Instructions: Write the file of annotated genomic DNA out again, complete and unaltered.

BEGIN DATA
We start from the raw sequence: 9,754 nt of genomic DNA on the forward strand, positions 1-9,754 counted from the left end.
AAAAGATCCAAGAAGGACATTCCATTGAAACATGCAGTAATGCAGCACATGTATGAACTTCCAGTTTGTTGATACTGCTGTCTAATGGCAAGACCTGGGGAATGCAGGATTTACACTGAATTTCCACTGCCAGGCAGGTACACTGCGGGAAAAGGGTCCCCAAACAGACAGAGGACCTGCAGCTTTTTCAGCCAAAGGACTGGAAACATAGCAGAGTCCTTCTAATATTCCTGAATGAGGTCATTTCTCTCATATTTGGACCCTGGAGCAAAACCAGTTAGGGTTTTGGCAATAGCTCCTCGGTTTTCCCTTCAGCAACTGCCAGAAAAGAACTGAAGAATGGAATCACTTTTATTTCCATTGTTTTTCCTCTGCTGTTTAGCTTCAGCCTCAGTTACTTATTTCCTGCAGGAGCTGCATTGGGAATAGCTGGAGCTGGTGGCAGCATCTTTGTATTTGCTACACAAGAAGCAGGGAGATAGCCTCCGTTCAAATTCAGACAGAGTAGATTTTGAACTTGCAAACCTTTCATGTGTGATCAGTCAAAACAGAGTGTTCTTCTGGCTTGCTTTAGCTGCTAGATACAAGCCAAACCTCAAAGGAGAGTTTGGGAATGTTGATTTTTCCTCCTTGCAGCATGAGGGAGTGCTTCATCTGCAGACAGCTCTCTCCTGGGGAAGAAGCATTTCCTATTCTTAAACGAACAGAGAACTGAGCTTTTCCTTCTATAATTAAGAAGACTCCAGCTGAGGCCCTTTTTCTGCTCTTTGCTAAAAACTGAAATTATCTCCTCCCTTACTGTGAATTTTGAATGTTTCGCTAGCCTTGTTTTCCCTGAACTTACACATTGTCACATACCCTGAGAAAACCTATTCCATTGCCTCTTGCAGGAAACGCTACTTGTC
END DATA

We start from the raw sequence: 9,754 nt of genomic DNA on the forward strand, positions 1-9,754 counted from the left end.
AAAAGATCCAAGAAGGACATTCCATTGAAACATGCAGTAATGCAGCACATGTATGAACTTCCAGTTTGTTGATACTGCTGTCTAATGGCAAGACCTGGGGAATGCAGGATTTACACTGAATTTCCACTGCCAGGCAGGTACACTGCGGGAAAAGGGTCCCCAAACAGACAGAGGACCTGCAGCTTTTTCAGCCAAAGGACTGGAAACATAGCAGAGTCCTTCTAATATTCCTGAATGAGGTCATTTCTCTCATATTTGGACCCTGGAGCAAAACCAGTTAGGGTTTTGGCAATAGCTCCTCGGTTTTCCCTTCAGCAACTGCCAGAAAAGAACTGAAGAATGGAATCACTTTTATTTCCATTGTTTTTCCTCTGCTGTTTAGCTTCAGCCTCAGTTACTTATTTCCTGCAGGAGCTGCATTGGGAATAGCTGGAGCTGGTGGCAGCATCTTTGTATTTGCTACACAAGAAGCAGGGAGATAGCCTCCGTTCAAATTCAGACAGAGTAGATTTTGAACTTGCAAACCTTTCATGTGTGATCAGTCAAAACAGAGTGTTCTTCTGGCTTGCTTTAGCTGCTAGATACAAGCCAAACCTCAAAGGAGAGTTTGGGAATGTTGATTTTTCCTCCTTGCAGCATGAGGGAGTGCTTCATCTGCAGACAGCTCTCTCCTGGGGAAGAAGCATTTCCTATTCTTAAACGAACAGAGAACTGAGCTTTTCCTTCTATAATTAAGAAGACTCCAGCTGAGGCCCTTTTTCTGCTCTTTGCTAAAAACTGAAATTATCTCCTCCCTTACTGTGAATTTTGAATGTTTCGCTAGCCTTGTTTTCCCTGAACTTACACATTGTCACATACCCTGAGAAAACCTATTCCATTGCCTCTTGCAGGAAACGCTACTTGTC